Next, put the logs into a loosely tied plastic bag-so there’s some air circulation, and put this in a warm place.
Somewhere where the temperature doesn’t get below 160 C and above 250 C. In the house sounds best.
Leave this to incubate for 6-8 weeks.
According to Mr Fothergills instructions, the white mushroom mycelium should spread through the wood.
What does it look like?
Have you ever had a loaf of bread get the white woolly flour like mould grow on it before it turns green?
A bit like that, but woolly flour like mould should appear all over the logs or boards. Shitake mushrooms mould looks more of a reddish brown colour.
That actually makes sense, because if you’ve ever had a dead tree in your garden, have you ever noticed the fungus that grows out from the dead trunk as the wood decomposes?
The next step is take the logs out of the plastic bags and bury three-quarters of the boards vertically, in the garden where it’s cold and damp.
The logs or boards aren’t that big so don’t worry, you don’t have to dig that big a hole.
That will kickstart the process of mushroom growing.
TIP:Water the logs regularly or else the mycelium will dry out.
Don’t panic if you haven’t got a spot in the garden, you can actually keep the boards in the bag but cut some holes in the bag and spray a couple of times a day.
Also keep a little bit of water in the bottom of the bag.
One more thing, to kickstart mushroom production, put the bag in the fridge for two days.
Why are they good for You?Even though they’re in the vegetable aisle in the supermarket, mushrooms could be in with meat, beans or grains.
That’s because mushrooms contain 3.3g of protein for every 100g of mushrooms. About three button or one flat mushroom.
Mushrooms are low in calories, fat-free, cholesterol-free and very low in sodium.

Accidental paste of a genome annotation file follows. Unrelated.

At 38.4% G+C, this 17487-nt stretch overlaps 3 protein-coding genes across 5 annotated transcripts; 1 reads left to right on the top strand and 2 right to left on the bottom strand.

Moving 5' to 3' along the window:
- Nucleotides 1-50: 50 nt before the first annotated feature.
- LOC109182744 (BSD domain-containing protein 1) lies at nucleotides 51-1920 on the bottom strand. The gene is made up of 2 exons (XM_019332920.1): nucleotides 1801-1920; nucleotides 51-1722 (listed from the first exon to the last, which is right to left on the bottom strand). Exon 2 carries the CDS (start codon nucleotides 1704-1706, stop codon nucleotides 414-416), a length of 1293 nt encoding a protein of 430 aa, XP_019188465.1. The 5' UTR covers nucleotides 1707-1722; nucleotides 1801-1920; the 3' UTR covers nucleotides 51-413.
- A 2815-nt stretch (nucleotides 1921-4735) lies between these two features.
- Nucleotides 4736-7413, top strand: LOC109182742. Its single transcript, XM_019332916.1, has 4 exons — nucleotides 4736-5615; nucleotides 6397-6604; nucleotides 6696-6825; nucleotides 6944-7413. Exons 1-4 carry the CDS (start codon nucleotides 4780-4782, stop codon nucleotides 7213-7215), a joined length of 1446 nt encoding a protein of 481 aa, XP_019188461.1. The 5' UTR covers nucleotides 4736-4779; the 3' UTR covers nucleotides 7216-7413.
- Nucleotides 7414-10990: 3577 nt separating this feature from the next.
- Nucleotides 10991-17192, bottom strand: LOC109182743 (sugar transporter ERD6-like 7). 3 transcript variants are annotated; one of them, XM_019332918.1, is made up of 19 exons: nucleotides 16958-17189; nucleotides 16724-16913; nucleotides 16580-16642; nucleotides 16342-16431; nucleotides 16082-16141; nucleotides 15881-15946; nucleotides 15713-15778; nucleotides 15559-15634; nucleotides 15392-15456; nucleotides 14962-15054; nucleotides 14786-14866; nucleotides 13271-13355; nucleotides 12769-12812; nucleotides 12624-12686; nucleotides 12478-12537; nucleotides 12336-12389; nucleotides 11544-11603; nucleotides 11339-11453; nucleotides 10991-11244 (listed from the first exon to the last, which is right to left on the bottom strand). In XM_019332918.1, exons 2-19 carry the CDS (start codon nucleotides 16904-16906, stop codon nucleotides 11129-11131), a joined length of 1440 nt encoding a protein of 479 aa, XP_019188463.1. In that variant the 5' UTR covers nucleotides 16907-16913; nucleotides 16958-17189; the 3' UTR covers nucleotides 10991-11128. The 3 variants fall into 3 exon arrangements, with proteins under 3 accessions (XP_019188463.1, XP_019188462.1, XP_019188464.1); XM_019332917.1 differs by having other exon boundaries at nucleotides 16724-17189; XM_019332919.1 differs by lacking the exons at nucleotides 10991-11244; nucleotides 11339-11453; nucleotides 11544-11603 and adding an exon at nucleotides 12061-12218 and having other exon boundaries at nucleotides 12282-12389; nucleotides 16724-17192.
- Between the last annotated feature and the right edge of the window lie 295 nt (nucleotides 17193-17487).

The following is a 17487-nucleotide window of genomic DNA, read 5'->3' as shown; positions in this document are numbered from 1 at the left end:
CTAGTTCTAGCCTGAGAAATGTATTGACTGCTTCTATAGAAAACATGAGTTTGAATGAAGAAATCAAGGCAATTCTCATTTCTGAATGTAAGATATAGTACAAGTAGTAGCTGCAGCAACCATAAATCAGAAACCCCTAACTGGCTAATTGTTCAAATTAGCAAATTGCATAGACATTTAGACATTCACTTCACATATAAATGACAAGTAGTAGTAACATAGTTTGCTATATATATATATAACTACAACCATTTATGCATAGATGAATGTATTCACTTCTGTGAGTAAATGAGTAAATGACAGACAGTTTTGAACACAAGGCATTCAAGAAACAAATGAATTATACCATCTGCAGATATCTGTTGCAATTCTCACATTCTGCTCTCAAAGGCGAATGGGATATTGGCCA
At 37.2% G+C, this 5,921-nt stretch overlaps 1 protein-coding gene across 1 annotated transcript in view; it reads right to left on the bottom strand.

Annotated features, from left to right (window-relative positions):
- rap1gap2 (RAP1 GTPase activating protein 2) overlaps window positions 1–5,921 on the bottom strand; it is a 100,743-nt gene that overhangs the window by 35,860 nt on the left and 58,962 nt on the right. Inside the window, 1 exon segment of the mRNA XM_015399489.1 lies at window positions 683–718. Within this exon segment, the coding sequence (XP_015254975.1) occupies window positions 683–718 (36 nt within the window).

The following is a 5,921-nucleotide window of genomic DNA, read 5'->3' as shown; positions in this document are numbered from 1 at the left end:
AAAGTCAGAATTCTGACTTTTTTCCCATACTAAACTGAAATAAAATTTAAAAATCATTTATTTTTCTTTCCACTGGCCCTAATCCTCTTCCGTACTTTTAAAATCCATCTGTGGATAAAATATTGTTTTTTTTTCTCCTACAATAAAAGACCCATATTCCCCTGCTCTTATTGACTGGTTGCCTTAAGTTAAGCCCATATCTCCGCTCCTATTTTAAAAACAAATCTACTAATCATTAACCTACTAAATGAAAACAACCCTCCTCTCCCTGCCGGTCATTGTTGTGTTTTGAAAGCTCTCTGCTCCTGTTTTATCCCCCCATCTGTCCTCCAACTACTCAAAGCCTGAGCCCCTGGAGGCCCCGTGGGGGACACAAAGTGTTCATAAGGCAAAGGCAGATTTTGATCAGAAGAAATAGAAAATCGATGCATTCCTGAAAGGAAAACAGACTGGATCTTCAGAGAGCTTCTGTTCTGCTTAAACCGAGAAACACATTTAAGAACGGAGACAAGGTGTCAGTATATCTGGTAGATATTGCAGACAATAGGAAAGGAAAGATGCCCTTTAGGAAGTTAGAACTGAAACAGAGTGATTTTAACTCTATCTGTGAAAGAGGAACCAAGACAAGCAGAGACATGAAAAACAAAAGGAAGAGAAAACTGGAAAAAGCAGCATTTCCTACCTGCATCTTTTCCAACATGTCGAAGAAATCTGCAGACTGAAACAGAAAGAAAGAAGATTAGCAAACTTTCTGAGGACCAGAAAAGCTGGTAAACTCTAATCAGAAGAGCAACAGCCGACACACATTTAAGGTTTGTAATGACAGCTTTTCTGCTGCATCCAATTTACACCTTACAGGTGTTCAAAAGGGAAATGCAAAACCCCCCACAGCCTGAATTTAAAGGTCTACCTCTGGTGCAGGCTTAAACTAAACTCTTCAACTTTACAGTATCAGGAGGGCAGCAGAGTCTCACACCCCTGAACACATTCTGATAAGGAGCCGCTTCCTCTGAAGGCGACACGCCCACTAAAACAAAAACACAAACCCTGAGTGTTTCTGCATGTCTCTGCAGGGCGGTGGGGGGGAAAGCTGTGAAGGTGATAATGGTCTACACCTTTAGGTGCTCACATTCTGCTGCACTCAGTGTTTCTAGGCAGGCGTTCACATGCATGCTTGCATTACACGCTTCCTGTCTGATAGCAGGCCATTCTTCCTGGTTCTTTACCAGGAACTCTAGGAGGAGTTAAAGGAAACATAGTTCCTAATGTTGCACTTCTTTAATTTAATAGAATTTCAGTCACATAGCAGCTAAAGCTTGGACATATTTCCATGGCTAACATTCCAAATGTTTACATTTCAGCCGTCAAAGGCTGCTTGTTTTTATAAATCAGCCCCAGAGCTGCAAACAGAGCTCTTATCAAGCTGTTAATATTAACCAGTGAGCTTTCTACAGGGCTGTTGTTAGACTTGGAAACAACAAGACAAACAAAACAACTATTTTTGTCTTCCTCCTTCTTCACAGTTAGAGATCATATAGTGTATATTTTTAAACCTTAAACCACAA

One serve of mushrooms has 20% of your RDI of some of the important B group vitamins, as well as selenium, nearly as much potassium as in a banana, and vitamin D.
Yes you heard right, they’re the only source of vitamin D in the produce aisle and one of the few non-fortified food sources.
Mushrooms are also valuable source of dietary fibre: a 100g serving of mushrooms contains more dietary fibre (2.5g) than 100g of celery (1.8g) or a slice of wholemeal bread (2.0g
Design Elementswith Louise McDaid
So you’ve cut out spraying with chemicals, you’re growing bird friendly plants, but what else can you do to make sure your garden is a haven for all sorts of wildlife? Let’s find out…
The key points were to seek out local plants and incorporate them into your garden somewhere.
Louise also mentioned that sometimes the local plants don’t always have great flowers, but you put them in with other natives or even exotics and build up a plant base that encourages biodiversity.
That way, you’re attracting good bugs, birds and reptiles into your garden that do some of the hard work in the garden for you.
Can’t have enough of those good bugs I say.
There’s a new product out, by the way, that’s not only a horticultural oil, but contains a good bug attractant which the company calls HIPPO.
Look out for it next time you go shopping if you have a pest outbreak.
It’s good because it’s organic.
Plant of the Week:
Anigozanthos flavidus: Kangaroo paws.
These plants fit right into native gardens, but
too often they get this black stuff on their leaves that just looks awful.
If you like Kangaroo Paws, you’ll want to hear all about how you control ink disease and the best way to look after them.
Kangaroo paws “Ruby Slippers,” sounds pretty nice, and if you like Anigozanthos or paws, go out and treat yourself to several of these plants.
I don’t understand the motivation behind wanting Kangaroo paws. But there you go.
I also know that the landscaping, larger cultivars do better in most people’s gardens.
Let’s get this over with shall we?
Paws grow as a grassy like clump with strappy leaves with the flowers well above the foliage.
The flowers are tubular with the corolla and calyx fused. These are held up on tall woolly branched spikes.
Grow it in pots where you can see it more often. Put it into a full sun or part shade position, but protect from frosts.
Massed rich red flowers clustered on red stems in late winter-spring with contrasting grey-green strappy leaves.
Climate Suited to cool temperate to arid climates
All Kangaroo paws are fairly drought tolerant.
TREATING INK DISEASE ON KANGAROO PAWS.
Ink disease is difficult to treat. Vigorously growing plants are more resistant and dividing clumps after several years helps to make more strong growth.
In most cases get rid of the clumps of declining plants and plant new ones.
Happens more with the hybrid species.
Some disease resistant cultivars are also now available.
If you have this problem and you love Kangaroo paws, think of your paws as short-lived plants.
Kangaroo paws generally only last for 3 to 5 years.